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The structure of the deoxyoligomer d(C-G-C-G-A-A-T-T-T-G-C-G) was determined at 2.5-A resolution by single crystal x-ray diffraction techniques. The final R factor is 18% with the location of 71 water molecules. The oligomer crystallizes in a B-DNA-type conformation, with two strands interacting to form a dodecamer duplex. The double helix consists of four A X T and six G X C Watson-Crick base pairs and two G X T mismatches. The G X T pairs adopt a "wobble" structure with the thymine projecting into the major groove and the guanine into the minor groove. The mispairs are accommodated in the normal double helix by small adjustments in the conformation of the sugar phosphate backbone. A comparison with the isomorphous parent compound containing only Watson-Crick base pairs shows that any changes in the structure induced by the presence of G X T mispairs are highly localized. The global conformation of the duplex is conserved. The G X T mismatch has already been studied by x-ray techniques in A and Z helices where similar results were found. The geometry of the mispair is essentially identical in all structures so far examined, irrespective of the DNA conformation. The hydration is also similar with solvent molecules bridging the functional groups of the bases via hydrogen bonds. Hydration may be an important factor in stabilizing G X T mismatches. A characteristic of Watson-Crick paired A X T and G X C bases is the pseudo 2-fold symmetry axis in the plane of the base pairs. The G X T wobble base pair is pronouncedly asymmetric. This asymmetry, coupled with the disposition of functional groups in the major and minor grooves, provides a number of features which may contribute to the recognition of the mismatch by repair enzymes.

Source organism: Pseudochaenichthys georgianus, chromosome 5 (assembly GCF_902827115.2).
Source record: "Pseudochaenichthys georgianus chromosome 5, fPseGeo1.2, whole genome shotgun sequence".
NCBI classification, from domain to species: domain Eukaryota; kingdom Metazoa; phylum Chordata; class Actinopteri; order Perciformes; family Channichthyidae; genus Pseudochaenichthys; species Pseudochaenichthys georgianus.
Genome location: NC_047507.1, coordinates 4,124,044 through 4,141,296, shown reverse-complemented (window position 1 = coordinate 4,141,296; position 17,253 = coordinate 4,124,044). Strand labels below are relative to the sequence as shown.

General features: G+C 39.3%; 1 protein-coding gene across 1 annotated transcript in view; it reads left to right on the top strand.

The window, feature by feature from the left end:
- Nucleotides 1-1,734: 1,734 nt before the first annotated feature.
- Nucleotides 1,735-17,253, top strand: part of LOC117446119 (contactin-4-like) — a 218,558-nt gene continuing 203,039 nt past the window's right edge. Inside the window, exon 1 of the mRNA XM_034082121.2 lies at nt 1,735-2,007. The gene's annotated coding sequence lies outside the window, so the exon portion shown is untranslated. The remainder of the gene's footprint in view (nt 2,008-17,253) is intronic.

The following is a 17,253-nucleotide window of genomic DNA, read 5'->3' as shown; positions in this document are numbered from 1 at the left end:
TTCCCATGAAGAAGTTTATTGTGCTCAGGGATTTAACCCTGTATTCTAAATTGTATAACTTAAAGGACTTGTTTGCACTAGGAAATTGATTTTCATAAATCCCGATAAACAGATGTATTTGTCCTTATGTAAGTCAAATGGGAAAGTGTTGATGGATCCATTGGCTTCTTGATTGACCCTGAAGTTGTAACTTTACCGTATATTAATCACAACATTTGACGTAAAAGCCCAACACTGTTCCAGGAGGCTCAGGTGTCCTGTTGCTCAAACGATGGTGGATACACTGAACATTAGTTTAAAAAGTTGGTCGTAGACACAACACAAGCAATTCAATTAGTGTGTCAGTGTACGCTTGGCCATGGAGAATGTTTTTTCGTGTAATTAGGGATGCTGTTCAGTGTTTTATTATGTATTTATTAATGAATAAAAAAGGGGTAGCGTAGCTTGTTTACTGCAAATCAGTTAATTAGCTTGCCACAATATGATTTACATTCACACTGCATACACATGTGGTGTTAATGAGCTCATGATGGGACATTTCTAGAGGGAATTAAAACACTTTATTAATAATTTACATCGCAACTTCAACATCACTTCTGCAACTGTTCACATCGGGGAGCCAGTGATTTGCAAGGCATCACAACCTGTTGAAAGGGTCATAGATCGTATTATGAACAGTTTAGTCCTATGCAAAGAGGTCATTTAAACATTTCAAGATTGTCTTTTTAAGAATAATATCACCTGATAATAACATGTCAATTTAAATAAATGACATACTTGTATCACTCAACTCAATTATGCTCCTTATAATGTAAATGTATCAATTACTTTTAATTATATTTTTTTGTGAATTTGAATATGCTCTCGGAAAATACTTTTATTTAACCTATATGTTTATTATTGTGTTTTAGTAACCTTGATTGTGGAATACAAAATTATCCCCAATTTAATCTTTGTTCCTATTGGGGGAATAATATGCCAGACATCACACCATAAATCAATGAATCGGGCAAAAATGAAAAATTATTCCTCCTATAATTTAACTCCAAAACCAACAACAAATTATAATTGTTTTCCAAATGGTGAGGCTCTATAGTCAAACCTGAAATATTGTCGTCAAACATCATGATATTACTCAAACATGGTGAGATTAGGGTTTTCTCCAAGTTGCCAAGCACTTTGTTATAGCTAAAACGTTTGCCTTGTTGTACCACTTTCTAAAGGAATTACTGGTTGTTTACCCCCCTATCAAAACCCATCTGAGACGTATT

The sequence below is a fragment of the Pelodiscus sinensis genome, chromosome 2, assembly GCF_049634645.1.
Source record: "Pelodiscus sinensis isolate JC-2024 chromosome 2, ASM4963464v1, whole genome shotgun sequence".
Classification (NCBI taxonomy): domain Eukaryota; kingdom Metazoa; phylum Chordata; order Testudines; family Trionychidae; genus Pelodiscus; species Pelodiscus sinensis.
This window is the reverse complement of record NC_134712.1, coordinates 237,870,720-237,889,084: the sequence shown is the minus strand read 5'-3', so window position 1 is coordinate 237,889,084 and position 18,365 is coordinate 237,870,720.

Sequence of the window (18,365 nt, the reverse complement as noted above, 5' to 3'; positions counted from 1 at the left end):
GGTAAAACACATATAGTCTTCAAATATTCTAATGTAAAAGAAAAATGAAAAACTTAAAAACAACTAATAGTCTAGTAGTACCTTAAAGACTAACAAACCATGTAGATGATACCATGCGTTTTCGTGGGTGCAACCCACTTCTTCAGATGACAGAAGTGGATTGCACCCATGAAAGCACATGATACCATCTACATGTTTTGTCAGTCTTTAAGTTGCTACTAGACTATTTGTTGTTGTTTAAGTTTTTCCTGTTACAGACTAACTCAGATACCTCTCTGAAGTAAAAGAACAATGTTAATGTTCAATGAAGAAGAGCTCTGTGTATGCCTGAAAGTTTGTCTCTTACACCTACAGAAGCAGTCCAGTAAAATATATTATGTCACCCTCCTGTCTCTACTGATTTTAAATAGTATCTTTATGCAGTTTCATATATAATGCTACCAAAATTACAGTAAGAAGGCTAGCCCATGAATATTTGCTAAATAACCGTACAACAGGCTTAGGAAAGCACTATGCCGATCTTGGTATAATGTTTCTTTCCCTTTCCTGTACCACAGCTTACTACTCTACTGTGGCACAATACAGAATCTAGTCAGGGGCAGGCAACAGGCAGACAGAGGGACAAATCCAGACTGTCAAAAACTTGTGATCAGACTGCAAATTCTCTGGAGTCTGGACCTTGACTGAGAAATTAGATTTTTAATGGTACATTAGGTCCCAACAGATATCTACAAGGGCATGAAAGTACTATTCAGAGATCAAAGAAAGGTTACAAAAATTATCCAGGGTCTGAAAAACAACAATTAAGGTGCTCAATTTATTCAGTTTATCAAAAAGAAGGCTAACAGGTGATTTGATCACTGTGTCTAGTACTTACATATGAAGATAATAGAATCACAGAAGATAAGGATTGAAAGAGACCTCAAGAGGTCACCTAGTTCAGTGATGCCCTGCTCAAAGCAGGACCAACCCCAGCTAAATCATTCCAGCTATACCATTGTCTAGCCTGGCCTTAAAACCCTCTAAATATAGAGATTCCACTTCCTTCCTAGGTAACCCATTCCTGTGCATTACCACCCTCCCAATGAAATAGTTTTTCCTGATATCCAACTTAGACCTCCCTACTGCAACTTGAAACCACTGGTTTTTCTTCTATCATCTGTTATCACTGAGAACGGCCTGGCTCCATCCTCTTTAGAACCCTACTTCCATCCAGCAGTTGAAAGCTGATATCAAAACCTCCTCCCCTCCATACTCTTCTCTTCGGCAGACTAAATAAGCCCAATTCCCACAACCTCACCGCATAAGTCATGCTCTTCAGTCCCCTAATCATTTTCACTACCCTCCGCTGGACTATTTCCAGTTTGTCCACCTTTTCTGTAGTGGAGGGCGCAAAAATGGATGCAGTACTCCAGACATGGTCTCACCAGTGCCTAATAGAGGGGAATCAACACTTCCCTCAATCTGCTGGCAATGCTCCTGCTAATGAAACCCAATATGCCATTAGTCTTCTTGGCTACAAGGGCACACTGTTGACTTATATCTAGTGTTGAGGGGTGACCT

Original publication

DOI

10.2210/pdb113d/pdb

Type

Journal article

Journal

J Biol Chem

Publication Date

25/07/1987

Volume

262

Pages

9962 - 9970

Keywords

Base Sequence, DNA, Guanosine, Models, Molecular, Nucleic Acid Conformation, Stereoisomerism, Temperature, Thymidine, X-Ray Diffraction